Author Archives: kirkley

Three at a time please.

The guitar soiree is the quintessential to the modern Tamashek. At least a few times in a week a festival will be organized — be it a marriage, a baptism, or simply a concert. As the first stars appear in the sky, the guitar can be heard wafting over the city. “Listen…” heads tilt, to ascertain the sound. “Radio? No, definitely guitar…”

The guests, the women in glittering shawls, the young men in new turbans and sporting leather jackets assemble on the ornate rugs on opposing sides. In the center lies a section a few meters squared. This is the dance floor. The first group is announced over the microphone to come forward as the band strikes a few chords, and groups of men rush forward. There is usually disagreement, as six young men stubbornly claim their place. “Three people only, please,” the announcer begs. The band waits patiently for concession. “Merci,” the announcer sighs, and the music begins. There is some bustle in the crowd of women before a few jump up. The dance is a simple two step from side to side, although it occurs on a counter beat, and the dancers dance in place, facing one another yet separated by a good meter, moving their arms about in striking poses. At some point in the song, the refrain, both sides step forward and and dance close to one another, before passing and changing sides on the square. The music ends, the six dancers rush back to their places.

Group Amanar at a small concert in Essouk.
(myspace link)

The guitar soiree is the forum for Tamashek guitar music. It’s rather non participatory — after all, everyone wants to dance — but it is just as much an opportunity to be seen. The first guitar soirees came in the 1990s. Prior to that the guitar cassettes were more likely to be heard blaring throughout the speakers in Libyan military camps.

In some ways, the precedent of the guitar could be seen as the tahardint, the traditional guitar, and the takamba. The takamba is a style of tahardint with a distinctive rhythm pounded on a calabas. It is a fast sound and paradoxically a painfully slow dance. The format of the soirees are similar, but the dancing is slower, ghostly, and more eloquent.

Takamba from Ali Ag Moman, Timbouctou.

Yet the music that probably comes closest to the guitar is iswatt. Iswatt incidentally is a non instrumental music. The sound is created by a rhythmic clapping accompanied by foot stomping, a constant low frequency male humming and grunts, and a female singing (“the five instruments of iswatt,” a friend proclaims). The crowd forms a circle and pairs of dancers enter amidst the energetic hand clapping. The dancing is fast, arms flailing, dust raising, and with billowing robes. The dancers drop to the ground and jump into the air.

If the guitar is the music of ville, isawatt, even today, continues to be a music of the brousse. In the rainy season, a few people will sneak away into the darkness, far away from the tents and begin singing. The others will hear and come together, following the echoes through the dark night. In that way at least, things are not so different. Well – maybe a little. As the Tamashek saying regarding issawat “Sin, Sin, Keratd Warhein” translates: “Two by Two, Three is Sick”. Or in other words, “two pairs at a time.”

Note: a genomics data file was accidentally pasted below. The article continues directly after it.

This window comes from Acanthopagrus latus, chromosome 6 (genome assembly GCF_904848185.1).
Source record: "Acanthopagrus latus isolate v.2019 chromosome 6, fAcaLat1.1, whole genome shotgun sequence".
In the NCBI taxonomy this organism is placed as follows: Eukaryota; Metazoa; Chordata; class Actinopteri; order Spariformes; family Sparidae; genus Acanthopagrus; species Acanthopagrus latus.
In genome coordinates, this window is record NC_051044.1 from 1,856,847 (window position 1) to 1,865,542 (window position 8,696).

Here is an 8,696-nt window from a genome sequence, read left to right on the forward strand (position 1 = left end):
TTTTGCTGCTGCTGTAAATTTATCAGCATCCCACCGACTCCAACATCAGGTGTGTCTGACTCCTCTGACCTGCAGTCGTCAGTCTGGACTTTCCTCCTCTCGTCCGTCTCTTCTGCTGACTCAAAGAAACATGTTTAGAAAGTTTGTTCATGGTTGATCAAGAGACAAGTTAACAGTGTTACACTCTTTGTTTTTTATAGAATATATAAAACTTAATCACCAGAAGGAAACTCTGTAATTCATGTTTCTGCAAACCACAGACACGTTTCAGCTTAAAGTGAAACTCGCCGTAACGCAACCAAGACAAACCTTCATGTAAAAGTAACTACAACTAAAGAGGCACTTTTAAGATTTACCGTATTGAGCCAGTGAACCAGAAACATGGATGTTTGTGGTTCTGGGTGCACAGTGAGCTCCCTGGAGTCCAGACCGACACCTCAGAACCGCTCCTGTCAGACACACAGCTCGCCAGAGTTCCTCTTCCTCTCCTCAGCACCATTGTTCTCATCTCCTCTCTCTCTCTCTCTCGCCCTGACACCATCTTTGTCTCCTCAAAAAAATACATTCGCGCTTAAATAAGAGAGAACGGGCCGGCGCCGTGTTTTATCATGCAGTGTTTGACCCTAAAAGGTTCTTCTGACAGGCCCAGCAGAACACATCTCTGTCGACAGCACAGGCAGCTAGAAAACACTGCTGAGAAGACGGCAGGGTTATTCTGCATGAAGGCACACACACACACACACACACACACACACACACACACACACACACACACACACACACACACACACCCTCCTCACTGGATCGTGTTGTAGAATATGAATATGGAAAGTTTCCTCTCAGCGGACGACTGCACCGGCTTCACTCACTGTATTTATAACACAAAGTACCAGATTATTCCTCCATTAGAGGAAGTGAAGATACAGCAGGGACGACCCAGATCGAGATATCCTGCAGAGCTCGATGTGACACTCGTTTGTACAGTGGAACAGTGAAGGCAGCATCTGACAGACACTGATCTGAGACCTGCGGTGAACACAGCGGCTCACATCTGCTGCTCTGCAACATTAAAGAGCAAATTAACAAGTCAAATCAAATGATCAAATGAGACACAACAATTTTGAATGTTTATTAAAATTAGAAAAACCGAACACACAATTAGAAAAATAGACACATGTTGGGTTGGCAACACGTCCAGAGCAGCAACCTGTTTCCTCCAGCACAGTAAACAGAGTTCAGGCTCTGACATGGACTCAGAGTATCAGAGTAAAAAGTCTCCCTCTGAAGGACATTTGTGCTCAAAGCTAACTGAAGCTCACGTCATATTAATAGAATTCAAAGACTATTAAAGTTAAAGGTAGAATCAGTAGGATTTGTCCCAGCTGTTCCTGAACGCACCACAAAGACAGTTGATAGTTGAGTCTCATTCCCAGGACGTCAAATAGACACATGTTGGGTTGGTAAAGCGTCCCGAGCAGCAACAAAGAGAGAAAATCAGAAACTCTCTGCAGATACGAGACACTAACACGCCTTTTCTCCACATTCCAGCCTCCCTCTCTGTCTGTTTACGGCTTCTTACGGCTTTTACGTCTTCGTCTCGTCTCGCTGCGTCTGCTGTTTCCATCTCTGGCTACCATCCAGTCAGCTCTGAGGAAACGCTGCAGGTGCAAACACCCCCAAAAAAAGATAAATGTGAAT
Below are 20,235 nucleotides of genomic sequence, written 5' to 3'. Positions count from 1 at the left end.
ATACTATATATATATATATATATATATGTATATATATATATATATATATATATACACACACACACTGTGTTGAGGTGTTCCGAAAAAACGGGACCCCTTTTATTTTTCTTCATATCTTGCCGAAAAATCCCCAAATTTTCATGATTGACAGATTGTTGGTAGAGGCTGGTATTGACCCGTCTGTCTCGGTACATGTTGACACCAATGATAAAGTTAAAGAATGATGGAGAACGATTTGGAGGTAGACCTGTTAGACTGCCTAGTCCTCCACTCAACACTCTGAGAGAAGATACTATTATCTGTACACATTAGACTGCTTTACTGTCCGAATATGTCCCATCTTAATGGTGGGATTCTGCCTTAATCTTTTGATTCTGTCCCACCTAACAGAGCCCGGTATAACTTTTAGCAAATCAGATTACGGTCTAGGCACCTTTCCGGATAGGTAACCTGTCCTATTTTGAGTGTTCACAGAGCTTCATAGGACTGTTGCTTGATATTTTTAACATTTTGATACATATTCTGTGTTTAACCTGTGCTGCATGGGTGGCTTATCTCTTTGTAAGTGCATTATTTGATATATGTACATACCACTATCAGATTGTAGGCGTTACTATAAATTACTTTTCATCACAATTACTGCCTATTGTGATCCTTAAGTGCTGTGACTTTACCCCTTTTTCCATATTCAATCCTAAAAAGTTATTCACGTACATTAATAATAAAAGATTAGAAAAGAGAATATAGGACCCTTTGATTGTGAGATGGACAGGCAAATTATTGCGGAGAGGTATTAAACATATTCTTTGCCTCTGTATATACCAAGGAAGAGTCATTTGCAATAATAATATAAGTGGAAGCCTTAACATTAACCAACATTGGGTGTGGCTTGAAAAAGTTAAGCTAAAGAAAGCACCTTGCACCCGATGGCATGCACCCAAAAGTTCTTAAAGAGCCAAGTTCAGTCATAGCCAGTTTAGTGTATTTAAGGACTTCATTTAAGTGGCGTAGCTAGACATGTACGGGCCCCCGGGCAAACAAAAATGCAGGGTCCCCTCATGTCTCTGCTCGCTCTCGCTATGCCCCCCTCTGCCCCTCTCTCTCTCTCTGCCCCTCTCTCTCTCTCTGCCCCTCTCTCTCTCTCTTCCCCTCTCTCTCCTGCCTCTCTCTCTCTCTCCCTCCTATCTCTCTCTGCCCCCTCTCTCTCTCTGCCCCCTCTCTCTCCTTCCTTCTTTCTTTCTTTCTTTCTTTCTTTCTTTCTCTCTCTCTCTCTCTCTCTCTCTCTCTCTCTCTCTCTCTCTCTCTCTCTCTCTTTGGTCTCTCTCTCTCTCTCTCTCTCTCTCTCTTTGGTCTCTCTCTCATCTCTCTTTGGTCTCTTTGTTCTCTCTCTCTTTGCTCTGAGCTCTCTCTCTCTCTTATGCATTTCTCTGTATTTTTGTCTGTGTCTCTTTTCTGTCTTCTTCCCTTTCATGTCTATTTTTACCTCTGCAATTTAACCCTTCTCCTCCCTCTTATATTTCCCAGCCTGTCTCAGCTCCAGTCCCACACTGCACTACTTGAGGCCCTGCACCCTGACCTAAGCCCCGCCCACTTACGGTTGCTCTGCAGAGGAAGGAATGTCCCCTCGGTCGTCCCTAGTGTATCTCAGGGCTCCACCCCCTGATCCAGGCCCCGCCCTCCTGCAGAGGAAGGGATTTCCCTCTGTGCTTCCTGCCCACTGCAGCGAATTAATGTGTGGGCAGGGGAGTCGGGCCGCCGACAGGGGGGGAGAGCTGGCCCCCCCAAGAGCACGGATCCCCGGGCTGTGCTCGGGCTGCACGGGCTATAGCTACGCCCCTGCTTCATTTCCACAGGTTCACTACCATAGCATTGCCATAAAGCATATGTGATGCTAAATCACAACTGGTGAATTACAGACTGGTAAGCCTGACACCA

Iswatt “demonstration” by children en brousse.

Home taping is killing music

On a near moonless night, the bus rumbles to a halt. The passengers all debark along the side of the road — a vast clear plain clouded in by the shadows of the Dogon cliffs — somewhere on the national highway between Douentza and Hombori. As all the weary passengers sit, they all are pulling out cellphones, and soon the mass is illuminated by little square blue screens. There is no cellular phone reception here — this is not important. They are not making calls. Rather, what ensues is an orchestra of tinny digital audio, a menagerie of sound, beamed out like starlight over the plain.

Douentza recording

The cellular phone in its current incarnation is a recent phenomena here, but one with sweeping effects. In the past few years, the market was flooded with cheaply designed Chinese cellphones (bearing names like Samsong or Sqny), equipped with memory cards and featuring Video, Photo, and Audio, as well as Bluetooth wireless transfer. The ability to make calls is rather superfluous, and they are likely distributed in villages that have no cellular access whatsoever.

Interview with Amadou, chaffeur

One of the repercussions is the death of the cassette. For a long time, the cassette has held sway as the primary audio device in the Sahel and Sahara. While vinyl was popular in the capitals, in the radio stations, it never gained mass distribution — the simple environmental considerations would render it useless after a single hot season. As are CDs, quickly destroyed by the degenerative effects of dust and sand. The hardy cassette was the chosen media for the desert. But now, it seems they are breathing their last breath. Original cassettes are plummeting. While pirate cassette vendors are still a mainstay in every market, their compilations are not recorded from studio produced originals, but dubbed from mp3 to tape recorders.

Interview with Mouda Maiga, cassette vendor

The amateur recordings on cellphones are the envy of any ethnomusicologist — Tamashek poetry, tende drumming, multiphonic issawat chanting. All, in fact, done without the chasm the foreigner, an outsider whose motives are questioned and ability to understand hampered by culture and language. The ethnomusicologist cannot ignore the effect of the cellular phone, nor the utility that it plays in research.

Interview regarding the Christian Tamashek guitar of Pastor Mohammed, from Timbouctou, conducted over cellular phone recording.

The new media places the technology in the hands of the Africans. And as such, questions the role of the intrepid collector, the documentary filmmaker, the anthropologist, the photographer. The foreigner who has descended onto the continent over the past centuries has benefited from the technological inequity to become the voice, the conduit. Like the cassette, his days are numbered.